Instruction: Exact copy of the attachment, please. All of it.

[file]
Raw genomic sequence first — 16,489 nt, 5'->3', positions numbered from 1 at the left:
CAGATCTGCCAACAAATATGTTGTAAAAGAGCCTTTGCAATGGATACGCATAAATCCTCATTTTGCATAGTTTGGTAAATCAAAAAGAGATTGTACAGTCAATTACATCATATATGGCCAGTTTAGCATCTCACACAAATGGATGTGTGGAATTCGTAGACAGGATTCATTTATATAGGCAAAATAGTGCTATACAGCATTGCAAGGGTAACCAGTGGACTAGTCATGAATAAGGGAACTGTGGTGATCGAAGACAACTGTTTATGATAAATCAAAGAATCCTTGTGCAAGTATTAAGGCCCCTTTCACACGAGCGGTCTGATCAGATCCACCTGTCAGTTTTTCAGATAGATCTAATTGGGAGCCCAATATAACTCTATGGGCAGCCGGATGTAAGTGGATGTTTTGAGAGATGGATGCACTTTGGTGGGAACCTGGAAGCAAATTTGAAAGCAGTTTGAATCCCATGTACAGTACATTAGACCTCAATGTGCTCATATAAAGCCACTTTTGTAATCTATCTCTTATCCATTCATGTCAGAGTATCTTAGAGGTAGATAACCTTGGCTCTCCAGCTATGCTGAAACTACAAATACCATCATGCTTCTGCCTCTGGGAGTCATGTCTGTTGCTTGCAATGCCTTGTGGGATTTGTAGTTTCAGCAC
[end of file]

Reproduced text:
Raw genomic sequence first — 16,489 nt, 5'->3', positions numbered from 1 at the left:
CAGATCTGCCAACAAATATGTTGTAAAAGAGCCTTTGCAATGGATACGCATAAATCCTCATTTTGCATAGTTTGGTAAATCAAAAAGAGATTGTACAGTCAATTACATCATATATGGCCAGTTTAGCATCTCACACAAATGGATGTGTGGAATTCGTAGACAGGATTCATTTATATAGGCAAAATAGTGCTATACAGCATTGCAAGGGTAACCAGTGGACTAGTCATGAATAAGGGAACTGTGGTGATCGAAGACAACTGTTTATGATAAATCAAAGAATCCTTGTGCAAGTATTAAGGCCCCTTTCACACGAGCGGTCTGATCAGATCCACCTGTCAGTTTTTCAGATAGATCTAATTGGGAGCCCAATATAACTCTATGGGCAGCCGGATGTAAGTGGATGTTTTGAGAGATGGATGCACTTTGGTGGGAACCTGGAAGCAAATTTGAAAGCAGTTTGAATCCCATGTACAGTACATTAGACCTCAATGTGCTCATATAAAGCCACTTTTGTAATCTATCTCTTATCCATTCATGTCAGAGTATCTTAGAGGTAGATAACCTTGGCTCTCCAGCTATGCTGAAACTACAAATACCATCATGCTTCTGCCTCTGGGAGTCATGTCTGTTGCTTGCAATGCCTTGTGGGATTTGTAGTTTCAGCAC